Trick or treat? Give them something healthy to eat like DIY orange sorbet made with 100% orange juice!

By: Jodie Shield, RDN

Hosting a Halloween party and need a healthy, refreshing “orange” treat? Grab your ice cream maker and whip up a batch of homemade orange sorbet. I love this recipe from HonestCooking because it’s so simple and uses 100% orange juice. Tropicana asked me to try the recipe using their Pure Premium OJ with Calcium and Vitamin D – it was delicious and nutritious! One 8-ounce glass of their 100% orange provides two servings of fruit. And every parent knows, fruit is not top of mind for most trick-or-treaters! To make the jack-o’-lantern cups, simply slice 2 oranges in half and scoop out the juice and pulp to create mini serving bowls. Use a carving tool or knife to make the orange cups look like jack-o’-lantern faces. For more healthy Halloween treats be sure to try my Chocolate Orange Pistachio Bark and Homemade Popcorn Balls. You’ll also find the recipes on this blog and my new app Time To Eat Healthy.

Orange Sorbet Jack-O-Lanterns

4 servings


Prep Time: 2 hours

Cooking Time: 10 minutes


  • 2 cups 100% orange juice with calcium and vitamin D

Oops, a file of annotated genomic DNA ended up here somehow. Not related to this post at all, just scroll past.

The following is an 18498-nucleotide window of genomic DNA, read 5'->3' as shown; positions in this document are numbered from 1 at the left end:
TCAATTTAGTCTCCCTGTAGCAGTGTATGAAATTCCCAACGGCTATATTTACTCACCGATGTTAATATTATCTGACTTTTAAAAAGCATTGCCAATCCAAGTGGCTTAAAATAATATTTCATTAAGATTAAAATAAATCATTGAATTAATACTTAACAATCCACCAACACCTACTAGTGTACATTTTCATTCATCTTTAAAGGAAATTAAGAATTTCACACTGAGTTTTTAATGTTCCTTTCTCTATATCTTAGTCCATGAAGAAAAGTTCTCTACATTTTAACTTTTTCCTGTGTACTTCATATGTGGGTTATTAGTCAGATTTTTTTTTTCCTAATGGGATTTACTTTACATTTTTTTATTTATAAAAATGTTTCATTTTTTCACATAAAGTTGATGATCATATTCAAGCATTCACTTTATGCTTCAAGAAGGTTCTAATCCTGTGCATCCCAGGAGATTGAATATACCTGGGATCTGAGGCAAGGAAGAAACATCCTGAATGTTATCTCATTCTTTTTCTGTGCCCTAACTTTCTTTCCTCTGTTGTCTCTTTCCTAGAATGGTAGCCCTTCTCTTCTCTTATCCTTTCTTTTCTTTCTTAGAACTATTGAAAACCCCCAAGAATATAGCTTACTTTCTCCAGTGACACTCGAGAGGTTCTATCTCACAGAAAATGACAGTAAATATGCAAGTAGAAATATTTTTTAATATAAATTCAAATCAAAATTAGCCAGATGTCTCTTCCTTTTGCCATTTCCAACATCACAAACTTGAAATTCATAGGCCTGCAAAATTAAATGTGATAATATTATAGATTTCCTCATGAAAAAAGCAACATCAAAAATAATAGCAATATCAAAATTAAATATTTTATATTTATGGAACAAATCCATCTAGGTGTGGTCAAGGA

• 4 tablespoons sugar
  • 1 tablespoon water
  • Steps:
  1. Place orange juice in medium-size bowl. Set aside.
  2.  Pour sugar into small saucepan; add water and heat over low heat until sugar is completely dissolved. Pour mixture into the bowl of orange juice and chill in refrigerator for about one hour until cold.
  3.  Add orange juice mixture to ice cream maker and churn according to directions.
  4.  Scoop sorbet into four jack-o-lantern cups and serve immediately.

Nutritional Information per Serving (1/2 cup):

107 calories, 1 gram protein, 27 grams carbohydrate, 0 grams fat, 0 grams saturated fat, 0 milligrams cholesterol, 0 grams fiber, 3 milligrams sodium


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About Author


Jodie Shield, M.Ed., R.D., L.D.N. Jodie Shield has been a consultant and spokesperson in the field of nutrition for over two decades. A former national media spokesperson for the American Dietetic Association (1989-1995), she has worked extensively with the Rush-Presbyterian-St. Luke’s Medical Center and taught nutrition and medical dietetics at the University of Illinois. Currently she is a complemental faculty member of the College of Health Sciences in the Department of Clinical Nutrition at Rush University in Chicago.

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